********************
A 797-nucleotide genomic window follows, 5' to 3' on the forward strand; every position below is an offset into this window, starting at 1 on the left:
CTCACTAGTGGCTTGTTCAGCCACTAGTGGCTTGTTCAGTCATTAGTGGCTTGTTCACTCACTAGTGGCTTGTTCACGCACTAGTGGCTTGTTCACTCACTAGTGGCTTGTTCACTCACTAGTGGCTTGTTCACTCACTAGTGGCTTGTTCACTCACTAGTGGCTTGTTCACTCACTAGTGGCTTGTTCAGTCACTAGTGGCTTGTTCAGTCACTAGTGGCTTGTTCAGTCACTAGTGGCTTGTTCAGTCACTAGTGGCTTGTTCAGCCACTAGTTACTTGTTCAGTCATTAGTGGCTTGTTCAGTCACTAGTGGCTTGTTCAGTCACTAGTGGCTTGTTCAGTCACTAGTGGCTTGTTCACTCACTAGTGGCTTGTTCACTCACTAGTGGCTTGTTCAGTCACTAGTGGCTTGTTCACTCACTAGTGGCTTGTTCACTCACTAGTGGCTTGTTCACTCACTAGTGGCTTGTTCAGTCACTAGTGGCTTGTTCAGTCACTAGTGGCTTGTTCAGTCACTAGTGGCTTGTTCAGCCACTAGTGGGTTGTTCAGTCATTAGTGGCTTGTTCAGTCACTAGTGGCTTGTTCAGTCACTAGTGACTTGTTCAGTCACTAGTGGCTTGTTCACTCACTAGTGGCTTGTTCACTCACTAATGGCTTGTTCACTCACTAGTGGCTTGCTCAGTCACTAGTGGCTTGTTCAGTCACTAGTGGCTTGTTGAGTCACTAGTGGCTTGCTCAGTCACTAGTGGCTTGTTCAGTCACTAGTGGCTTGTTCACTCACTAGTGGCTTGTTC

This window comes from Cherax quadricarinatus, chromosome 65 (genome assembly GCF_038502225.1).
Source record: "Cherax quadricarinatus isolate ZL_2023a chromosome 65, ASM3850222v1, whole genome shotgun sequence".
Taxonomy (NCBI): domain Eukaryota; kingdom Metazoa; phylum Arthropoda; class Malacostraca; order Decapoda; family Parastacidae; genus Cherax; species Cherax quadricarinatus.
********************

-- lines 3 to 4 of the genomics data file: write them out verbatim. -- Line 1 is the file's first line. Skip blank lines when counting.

This window comes from Cherax quadricarinatus, chromosome 65 (genome assembly GCF_038502225.1).
Source record: "Cherax quadricarinatus isolate ZL_2023a chromosome 65, ASM3850222v1, whole genome shotgun sequence".